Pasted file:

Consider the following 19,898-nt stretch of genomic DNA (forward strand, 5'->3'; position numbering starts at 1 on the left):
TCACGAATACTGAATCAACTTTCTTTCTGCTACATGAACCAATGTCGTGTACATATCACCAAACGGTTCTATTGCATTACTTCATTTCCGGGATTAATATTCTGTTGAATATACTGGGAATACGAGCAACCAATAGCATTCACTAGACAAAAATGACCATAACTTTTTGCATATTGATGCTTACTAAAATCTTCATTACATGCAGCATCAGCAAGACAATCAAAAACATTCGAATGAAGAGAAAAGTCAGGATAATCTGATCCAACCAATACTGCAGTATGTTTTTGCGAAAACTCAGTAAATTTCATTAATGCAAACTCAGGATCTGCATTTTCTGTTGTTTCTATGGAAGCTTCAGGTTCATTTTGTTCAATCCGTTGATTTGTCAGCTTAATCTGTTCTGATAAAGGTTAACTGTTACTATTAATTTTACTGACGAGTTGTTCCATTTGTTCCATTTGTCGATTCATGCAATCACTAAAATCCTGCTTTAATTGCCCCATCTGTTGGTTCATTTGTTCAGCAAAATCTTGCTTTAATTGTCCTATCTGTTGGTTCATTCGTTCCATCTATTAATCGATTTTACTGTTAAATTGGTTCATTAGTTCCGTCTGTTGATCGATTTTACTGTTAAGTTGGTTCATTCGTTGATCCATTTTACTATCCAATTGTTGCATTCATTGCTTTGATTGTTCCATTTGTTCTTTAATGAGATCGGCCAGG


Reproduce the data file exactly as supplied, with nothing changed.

Consider the following 19,898-nt stretch of genomic DNA (forward strand, 5'->3'; position numbering starts at 1 on the left):
TCACGAATACTGAATCAACTTTCTTTCTGCTACATGAACCAATGTCGTGTACATATCACCAAACGGTTCTATTGCATTACTTCATTTCCGGGATTAATATTCTGTTGAATATACTGGGAATACGAGCAACCAATAGCATTCACTAGACAAAAATGACCATAACTTTTTGCATATTGATGCTTACTAAAATCTTCATTACATGCAGCATCAGCAAGACAATCAAAAACATTCGAATGAAGAGAAAAGTCAGGATAATCTGATCCAACCAATACTGCAGTATGTTTTTGCGAAAACTCAGTAAATTTCATTAATGCAAACTCAGGATCTGCATTTTCTGTTGTTTCTATGGAAGCTTCAGGTTCATTTTGTTCAATCCGTTGATTTGTCAGCTTAATCTGTTCTGATAAAGGTTAACTGTTACTATTAATTTTACTGACGAGTTGTTCCATTTGTTCCATTTGTCGATTCATGCAATCACTAAAATCCTGCTTTAATTGCCCCATCTGTTGGTTCATTTGTTCAGCAAAATCTTGCTTTAATTGTCCTATCTGTTGGTTCATTCGTTCCATCTATTAATCGATTTTACTGTTAAATTGGTTCATTAGTTCCGTCTGTTGATCGATTTTACTGTTAAGTTGGTTCATTCGTTGATCCATTTTACTATCCAATTGTTGCATTCATTGCTTTGATTGTTCCATTTGTTCTTTAATGAGATCGGCCAGG